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Jewish World Review Oct. 12, 2000 / 11 Tishrei, 5761

Philip Terzian

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Now comes the hard part -- THE CIVIL UPRISING that compelled Slobodan Milosevic to abandon the office he had already lost reminded me of the fable about the wind and the sun. Observing a man wearing an overcoat, they vie to force the coat off the man's back. The wind howls and blows, rages and screams to exhaustion; but the man clutches the overcoat tighter around himself. Then it's the sun's turn. By merely raising the temperature, and turning up the heat, the sun gets the man to remove the coat himself.

It's difficult to say what the Clinton/Gore administration has learned from the fall of Milosevic, but it's fair to assume that humility is not among the lessons.

Bill Clinton ran for president by condemning George Bush for "kowtowing" to China. But once in office, Clinton showed a healthy penchant for deference as well. He not only declined to turn around the Bush policy on the People's Republic, he augmented it by transforming Beijing into a "strategic partner." When genocide erupted in Rwanda, Clinton invented ways to avoid U.S. involvement, and 2 million Tutsis died. When Yugoslavia imploded, and Bosnia was devoured by ethnic cleansing and reprisals, Clinton held the coat for our European allies.

During much of this time, his second secretary of state, Madeleine Albright, was touring the world describing the United States as the "essential superpower." At some point, presumably, somebody told Mrs. Albright that essential superpowers don't prevail by inertia, and so America got active. We brokered a settlement in Bosnia, the Dayton Accords, which has kept the antagonists from killing one another by stationing NATO troops there as constables. And while Milosevic was pleased at Dayton to abandon the Bosnian Serbs, the accords said nothing about neighboring Kosovo. So when the dictator proceeded to massacre Albanians in Kosovo, and CNN broadcast tearful refugees, the Clinton/Gore administration intervened.

Three months of bombing Belgrade yielded no American losses -- a feat that still impresses Vice President Gore -- but left Yugoslavia in considerably worse shape than before. The Albanians we had come to rescue fled largely to Greece, and when the bombing stopped, those who returned to Kosovo started killing resident Serbs. So while no American blood has been shed, American troops enforce an uneasy Balkans peace. And the bombing campaign, which devastated one of Europe's least prosperous nations, left Milosevic in office, and his countrymen desperate.

Fortunately, Milosevic was unwise enough to submit to an election, and Serbia's fractious opposition suddenly united. The fact that a majority of Serbs voted against their dictator, and that the Serbian army and police lost confidence in their patron, owes little to us. A combination of sanctions and diplomatic isolation no doubt subtracted from the government's popularity, but nearly half his countrymen cast their ballots for Milosevic. The civic revolution that swept the streets of Belgrade was not an endorsement of NATO and the West, but a swift repudiation of corruption and privation.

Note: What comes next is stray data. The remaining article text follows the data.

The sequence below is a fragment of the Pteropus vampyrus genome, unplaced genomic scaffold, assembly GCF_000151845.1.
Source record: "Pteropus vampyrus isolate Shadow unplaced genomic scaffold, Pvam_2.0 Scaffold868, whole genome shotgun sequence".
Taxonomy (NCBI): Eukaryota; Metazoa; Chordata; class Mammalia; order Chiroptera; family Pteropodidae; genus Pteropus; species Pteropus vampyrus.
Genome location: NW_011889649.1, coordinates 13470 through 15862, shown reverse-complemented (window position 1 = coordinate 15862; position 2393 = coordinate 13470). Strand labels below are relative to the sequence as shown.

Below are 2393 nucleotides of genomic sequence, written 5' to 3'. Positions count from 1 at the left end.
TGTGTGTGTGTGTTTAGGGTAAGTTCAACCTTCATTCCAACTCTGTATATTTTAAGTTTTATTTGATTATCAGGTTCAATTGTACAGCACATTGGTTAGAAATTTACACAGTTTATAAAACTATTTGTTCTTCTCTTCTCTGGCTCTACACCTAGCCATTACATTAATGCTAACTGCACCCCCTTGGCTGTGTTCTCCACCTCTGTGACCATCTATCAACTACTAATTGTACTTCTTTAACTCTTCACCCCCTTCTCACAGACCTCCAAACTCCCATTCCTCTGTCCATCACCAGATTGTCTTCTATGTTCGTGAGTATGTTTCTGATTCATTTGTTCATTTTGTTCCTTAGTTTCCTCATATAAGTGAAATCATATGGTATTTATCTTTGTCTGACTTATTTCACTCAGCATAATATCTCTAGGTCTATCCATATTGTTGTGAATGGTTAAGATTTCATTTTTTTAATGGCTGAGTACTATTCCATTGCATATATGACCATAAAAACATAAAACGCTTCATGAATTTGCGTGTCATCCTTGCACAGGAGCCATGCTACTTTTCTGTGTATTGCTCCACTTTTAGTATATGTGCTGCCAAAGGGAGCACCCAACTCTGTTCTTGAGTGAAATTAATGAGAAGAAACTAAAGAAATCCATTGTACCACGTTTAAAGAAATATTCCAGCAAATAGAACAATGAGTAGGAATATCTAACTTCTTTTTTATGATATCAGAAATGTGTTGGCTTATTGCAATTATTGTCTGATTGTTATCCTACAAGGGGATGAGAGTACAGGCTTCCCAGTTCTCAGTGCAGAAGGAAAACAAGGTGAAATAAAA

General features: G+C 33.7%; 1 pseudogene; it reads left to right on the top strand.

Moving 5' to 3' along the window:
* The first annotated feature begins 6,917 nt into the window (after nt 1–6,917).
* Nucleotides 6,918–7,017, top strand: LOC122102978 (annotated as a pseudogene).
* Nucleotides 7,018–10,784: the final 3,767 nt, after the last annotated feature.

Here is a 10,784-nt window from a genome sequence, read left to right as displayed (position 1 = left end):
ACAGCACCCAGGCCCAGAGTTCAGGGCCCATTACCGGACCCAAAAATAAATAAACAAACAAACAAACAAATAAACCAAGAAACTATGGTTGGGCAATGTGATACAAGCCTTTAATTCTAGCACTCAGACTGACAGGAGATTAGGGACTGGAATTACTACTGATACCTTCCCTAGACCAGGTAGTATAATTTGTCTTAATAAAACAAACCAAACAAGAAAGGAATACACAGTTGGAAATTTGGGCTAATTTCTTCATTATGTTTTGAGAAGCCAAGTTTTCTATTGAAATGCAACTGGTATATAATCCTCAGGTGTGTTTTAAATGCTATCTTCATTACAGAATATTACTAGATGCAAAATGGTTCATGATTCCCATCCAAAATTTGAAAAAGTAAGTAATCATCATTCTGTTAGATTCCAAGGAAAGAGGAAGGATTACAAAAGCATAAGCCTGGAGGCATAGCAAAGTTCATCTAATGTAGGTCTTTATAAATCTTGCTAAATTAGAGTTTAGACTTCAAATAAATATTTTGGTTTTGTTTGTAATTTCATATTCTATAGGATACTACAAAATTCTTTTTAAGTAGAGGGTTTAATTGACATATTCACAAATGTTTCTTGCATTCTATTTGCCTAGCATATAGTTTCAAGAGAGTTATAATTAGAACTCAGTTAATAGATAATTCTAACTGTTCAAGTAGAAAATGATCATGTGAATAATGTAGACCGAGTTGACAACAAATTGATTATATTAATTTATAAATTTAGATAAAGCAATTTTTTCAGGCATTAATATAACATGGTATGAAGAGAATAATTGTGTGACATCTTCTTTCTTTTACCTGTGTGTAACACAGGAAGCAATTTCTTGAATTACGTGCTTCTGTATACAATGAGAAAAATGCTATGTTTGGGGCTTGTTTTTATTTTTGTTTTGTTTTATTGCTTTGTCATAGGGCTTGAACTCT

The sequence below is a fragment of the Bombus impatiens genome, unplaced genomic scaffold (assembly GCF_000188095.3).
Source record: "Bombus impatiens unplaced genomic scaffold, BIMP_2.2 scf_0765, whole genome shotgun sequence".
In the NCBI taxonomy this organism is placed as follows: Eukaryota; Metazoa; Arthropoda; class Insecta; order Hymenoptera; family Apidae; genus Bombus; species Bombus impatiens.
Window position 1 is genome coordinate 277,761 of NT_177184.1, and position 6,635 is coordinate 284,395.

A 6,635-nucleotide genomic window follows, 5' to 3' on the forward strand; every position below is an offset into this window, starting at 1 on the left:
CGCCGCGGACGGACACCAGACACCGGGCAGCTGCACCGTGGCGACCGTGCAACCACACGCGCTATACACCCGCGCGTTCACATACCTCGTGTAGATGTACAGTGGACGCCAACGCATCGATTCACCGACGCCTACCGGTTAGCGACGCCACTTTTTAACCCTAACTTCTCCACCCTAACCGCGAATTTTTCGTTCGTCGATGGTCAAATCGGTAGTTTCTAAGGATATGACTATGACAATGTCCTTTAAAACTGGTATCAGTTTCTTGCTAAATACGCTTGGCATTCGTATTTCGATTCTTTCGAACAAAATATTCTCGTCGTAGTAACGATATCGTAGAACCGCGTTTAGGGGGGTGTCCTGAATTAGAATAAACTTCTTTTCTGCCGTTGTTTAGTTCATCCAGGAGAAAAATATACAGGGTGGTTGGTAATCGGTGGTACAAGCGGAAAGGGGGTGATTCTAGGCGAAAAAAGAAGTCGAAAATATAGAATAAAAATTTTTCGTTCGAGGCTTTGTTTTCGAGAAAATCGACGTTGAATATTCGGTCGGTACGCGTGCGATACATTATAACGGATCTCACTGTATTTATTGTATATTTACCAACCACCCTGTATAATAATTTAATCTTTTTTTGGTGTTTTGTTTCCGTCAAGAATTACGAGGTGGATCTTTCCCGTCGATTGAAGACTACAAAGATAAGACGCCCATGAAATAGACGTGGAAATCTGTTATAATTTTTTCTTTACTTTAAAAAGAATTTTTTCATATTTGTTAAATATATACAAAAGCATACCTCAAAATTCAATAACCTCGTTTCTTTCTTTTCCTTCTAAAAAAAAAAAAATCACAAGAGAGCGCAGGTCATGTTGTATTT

At this juncture, therefore, some caution is in order. The Serbs have rid themselves, more or less, of Slobodan Milosevic, but the structure he constructed won't be easily dismantled. There is widespread resentment toward Western Europe and the United States, and not without reason. Having demonized the Serbs, we transformed the Croatian Milosevic, Franjo Tudjman, into another strategic partner, and made common cause with bloodthirsty Marxist guerrillas, the Kosovo Liberation Army. The newly elected Yugoslav president, Vojislav Kostunica, is a Serbian nationalist, and no particular admirer of the West. Not least, people who have been bombed by the world's essential superpower seldom harbor feelings of affection for the bomber.

Which is to say that the United States and its NATO allies should not now descend on Serbia with visions of political and economic sugarplums. We tried that in Russia -- shock treatment and aid packages pocketed by oligarchs -- and the results have been disastrous. Serbia is not on the verge of becoming the next Vermont; it is a natural Russian satellite, finally emerging from decades of repression.

What Serbia needs is not the United States descending upon Belgrade like Big Brother, but the freedom to choose a direction worth following. As Jeffrey Gedmin has pointed out in The Wall Street Journal, the salvation of post-communist Eastern Europe has been the work of "non-governmental organizations" (NGOs), encouraging the liberalizing elements in society, and private investment. The European Union can play a constructive role by integrating Belgrade into regional initiatives, and guiding Serbia toward political liberty and economic freedom. Russia has a role to play in all this, as George W. Bush suggested in debate; but the key is broadening Europe, not rebuilding Greater Serbia.

JWR contributor Philip Terzian is associate editor of The Providence Journal. Comment by clicking here.


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09/18/00: Today, Dr. Laura. Tomorrow ...
09/12/00: What passes for knowledge
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08/31/00: A Golden Age that never was
08/28/00: Blame communism, not Russia
08/24/00: Social progress on one front, regression on the other
08/21/00: The beat goes awry
08/17/00: The unwelcome democrat

© 2000, Philip Terzian